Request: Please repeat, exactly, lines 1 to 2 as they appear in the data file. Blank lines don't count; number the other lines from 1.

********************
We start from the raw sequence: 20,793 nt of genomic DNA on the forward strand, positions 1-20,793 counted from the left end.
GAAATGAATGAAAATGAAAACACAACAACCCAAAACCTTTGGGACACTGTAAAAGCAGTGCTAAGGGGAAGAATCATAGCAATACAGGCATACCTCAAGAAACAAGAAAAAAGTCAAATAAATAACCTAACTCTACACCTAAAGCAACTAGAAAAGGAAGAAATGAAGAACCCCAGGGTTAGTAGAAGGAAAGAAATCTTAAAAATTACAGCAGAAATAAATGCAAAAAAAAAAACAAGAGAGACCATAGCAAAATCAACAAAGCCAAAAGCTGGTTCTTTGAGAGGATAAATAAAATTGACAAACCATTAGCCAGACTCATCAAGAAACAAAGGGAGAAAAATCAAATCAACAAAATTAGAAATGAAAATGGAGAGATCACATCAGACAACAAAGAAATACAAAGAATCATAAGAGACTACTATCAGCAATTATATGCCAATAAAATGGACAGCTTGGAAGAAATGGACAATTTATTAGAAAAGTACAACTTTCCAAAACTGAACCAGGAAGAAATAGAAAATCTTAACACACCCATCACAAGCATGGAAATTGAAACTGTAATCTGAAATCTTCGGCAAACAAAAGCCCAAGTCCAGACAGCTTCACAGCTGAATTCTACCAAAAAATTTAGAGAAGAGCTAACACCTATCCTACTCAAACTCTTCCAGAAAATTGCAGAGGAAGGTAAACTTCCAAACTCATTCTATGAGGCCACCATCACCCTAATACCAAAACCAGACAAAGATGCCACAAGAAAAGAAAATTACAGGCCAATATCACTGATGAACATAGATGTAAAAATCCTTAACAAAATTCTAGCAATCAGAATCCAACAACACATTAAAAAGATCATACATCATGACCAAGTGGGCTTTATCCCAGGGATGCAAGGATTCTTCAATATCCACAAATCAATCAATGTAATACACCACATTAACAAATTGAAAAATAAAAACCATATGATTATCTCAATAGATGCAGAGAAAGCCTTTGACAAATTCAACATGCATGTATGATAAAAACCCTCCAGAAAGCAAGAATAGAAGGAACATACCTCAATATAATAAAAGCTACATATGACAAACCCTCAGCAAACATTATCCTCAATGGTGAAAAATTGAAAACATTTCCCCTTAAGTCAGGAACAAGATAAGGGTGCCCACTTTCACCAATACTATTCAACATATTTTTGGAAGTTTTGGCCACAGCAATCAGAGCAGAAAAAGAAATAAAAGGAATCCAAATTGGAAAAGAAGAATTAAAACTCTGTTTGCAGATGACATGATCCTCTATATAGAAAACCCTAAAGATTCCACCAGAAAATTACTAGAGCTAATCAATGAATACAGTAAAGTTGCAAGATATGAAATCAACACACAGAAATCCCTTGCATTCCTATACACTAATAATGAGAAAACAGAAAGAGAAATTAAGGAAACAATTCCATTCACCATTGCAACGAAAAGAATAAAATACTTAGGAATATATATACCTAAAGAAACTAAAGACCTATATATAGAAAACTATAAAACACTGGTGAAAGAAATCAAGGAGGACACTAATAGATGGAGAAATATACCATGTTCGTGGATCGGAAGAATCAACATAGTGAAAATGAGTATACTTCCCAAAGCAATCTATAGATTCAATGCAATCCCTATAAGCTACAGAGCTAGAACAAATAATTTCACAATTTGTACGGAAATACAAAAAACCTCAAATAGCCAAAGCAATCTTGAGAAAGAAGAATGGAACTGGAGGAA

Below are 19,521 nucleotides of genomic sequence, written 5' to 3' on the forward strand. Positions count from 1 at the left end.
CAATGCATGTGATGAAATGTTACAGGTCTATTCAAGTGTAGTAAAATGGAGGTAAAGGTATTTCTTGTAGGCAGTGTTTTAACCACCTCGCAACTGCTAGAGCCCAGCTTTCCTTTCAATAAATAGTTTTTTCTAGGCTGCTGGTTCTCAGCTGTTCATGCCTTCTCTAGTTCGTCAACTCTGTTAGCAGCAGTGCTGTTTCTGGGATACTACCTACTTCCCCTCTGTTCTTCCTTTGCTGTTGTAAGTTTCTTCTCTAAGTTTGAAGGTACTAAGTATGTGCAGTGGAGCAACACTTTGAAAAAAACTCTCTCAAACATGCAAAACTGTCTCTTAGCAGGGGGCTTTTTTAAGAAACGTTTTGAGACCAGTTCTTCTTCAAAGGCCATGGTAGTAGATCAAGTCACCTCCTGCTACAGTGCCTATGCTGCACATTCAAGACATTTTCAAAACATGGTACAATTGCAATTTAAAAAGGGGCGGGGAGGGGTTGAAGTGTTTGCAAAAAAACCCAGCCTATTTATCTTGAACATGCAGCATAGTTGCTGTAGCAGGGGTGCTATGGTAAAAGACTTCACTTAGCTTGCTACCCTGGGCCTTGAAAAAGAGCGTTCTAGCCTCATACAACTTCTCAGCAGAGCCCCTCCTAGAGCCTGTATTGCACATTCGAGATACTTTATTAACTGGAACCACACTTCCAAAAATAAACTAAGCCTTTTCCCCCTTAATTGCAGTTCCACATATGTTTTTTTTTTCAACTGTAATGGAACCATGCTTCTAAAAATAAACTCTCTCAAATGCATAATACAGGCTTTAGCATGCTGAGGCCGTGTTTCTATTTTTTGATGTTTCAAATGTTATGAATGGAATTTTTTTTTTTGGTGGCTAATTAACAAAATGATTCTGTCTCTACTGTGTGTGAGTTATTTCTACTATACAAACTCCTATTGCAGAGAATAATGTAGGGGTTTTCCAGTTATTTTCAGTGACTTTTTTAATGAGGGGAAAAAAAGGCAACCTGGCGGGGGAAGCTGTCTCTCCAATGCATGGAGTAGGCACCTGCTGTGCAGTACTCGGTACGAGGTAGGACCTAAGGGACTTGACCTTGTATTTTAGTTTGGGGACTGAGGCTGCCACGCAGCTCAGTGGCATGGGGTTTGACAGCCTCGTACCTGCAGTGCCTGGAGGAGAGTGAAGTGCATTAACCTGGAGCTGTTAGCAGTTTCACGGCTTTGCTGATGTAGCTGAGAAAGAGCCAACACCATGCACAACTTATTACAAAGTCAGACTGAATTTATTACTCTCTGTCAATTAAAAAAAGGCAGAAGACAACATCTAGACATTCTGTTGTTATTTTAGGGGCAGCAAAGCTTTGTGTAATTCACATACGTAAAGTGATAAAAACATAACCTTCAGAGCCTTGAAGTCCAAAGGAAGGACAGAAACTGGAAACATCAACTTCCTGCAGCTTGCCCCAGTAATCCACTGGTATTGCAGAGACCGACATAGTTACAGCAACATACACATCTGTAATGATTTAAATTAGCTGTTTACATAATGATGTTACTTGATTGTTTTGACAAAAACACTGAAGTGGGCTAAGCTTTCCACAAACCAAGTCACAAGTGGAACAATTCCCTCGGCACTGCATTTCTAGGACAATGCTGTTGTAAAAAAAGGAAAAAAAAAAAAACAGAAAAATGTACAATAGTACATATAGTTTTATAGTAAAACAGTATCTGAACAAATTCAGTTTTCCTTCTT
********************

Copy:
We start from the raw sequence: 20,793 nt of genomic DNA on the forward strand, positions 1-20,793 counted from the left end.
GAAATGAATGAAAATGAAAACACAACAACCCAAAACCTTTGGGACACTGTAAAAGCAGTGCTAAGGGGAAGAATCATAGCAATACAGGCATACCTCAAGAAACAAGAAAAAAGTCAAATAAATAACCTAACTCTACACCTAAAGCAACTAGAAAAGGAAGAAATGAAGAACCCCAGGGTTAGTAGAAGGAAAGAAATCTTAAAAATTACAGCAGAAATAAATGCAAAAAAAAAAACAAGAGAGACCATAGCAAAATCAACAAAGCCAAAAGCTGGTTCTTTGAGAGGATAAATAAAATTGACAAACCATTAGCCAGACTCATCAAGAAACAAAGGGAGAAAAATCAAATCAACAAAATTAGAAATGAAAATGGAGAGATCACATCAGACAACAAAGAAATACAAAGAATCATAAGAGACTACTATCAGCAATTATATGCCAATAAAATGGACAGCTTGGAAGAAATGGACAATTTATTAGAAAAGTACAACTTTCCAAAACTGAACCAGGAAGAAATAGAAAATCTTAACACACCCATCACAAGCATGGAAATTGAAACTGTAATCTGAAATCTTCGGCAAACAAAAGCCCAAGTCCAGACAGCTTCACAGCTGAATTCTACCAAAAAATTTAGAGAAGAGCTAACACCTATCCTACTCAAACTCTTCCAGAAAATTGCAGAGGAAGGTAAACTTCCAAACTCATTCTATGAGGCCACCATCACCCTAATACCAAAACCAGACAAAGATGCCACAAGAAAAGAAAATTACAGGCCAATATCACTGATGAACATAGATGTAAAAATCCTTAACAAAATTCTAGCAATCAGAATCCAACAACACATTAAAAAGATCATACATCATGACCAAGTGGGCTTTATCCCAGGGATGCAAGGATTCTTCAATATCCACAAATCAATCAATGTAATACACCACATTAACAAATTGAAAAATAAAAACCATATGATTATCTCAATAGATGCAGAGAAAGCCTTTGACAAATTCAACATGCATGTATGATAAAAACCCTCCAGAAAGCAAGAATAGAAGGAACATACCTCAATATAATAAAAGCTACATATGACAAACCCTCAGCAAACATTATCCTCAATGGTGAAAAATTGAAAACATTTCCCCTTAAGTCAGGAACAAGATAAGGGTGCCCACTTTCACCAATACTATTCAACATATTTTTGGAAGTTTTGGCCACAGCAATCAGAGCAGAAAAAGAAATAAAAGGAATCCAAATTGGAAAAGAAGAATTAAAACTCTGTTTGCAGATGACATGATCCTCTATATAGAAAACCCTAAAGATTCCACCAGAAAATTACTAGAGCTAATCAATGAATACAGTAAAGTTGCAAGATATGAAATCAACACACAGAAATCCCTTGCATTCCTATACACTAATAATGAGAAAACAGAAAGAGAAATTAAGGAAACAATTCCATTCACCATTGCAACGAAAAGAATAAAATACTTAGGAATATATATACCTAAAGAAACTAAAGACCTATATATAGAAAACTATAAAACACTGGTGAAAGAAATCAAGGAGGACACTAATAGATGGAGAAATATACCATGTTCGTGGATCGGAAGAATCAACATAGTGAAAATGAGTATACTTCCCAAAGCAATCTATAGATTCAATGCAATCCCTATAAGCTACAGAGCTAGAACAAATAATTTCACAATTTGTACGGAAATACAAAAAACCTCAAATAGCCAAAGCAATCTTGAGAAAGAAGAATGGAACTGGAGGAA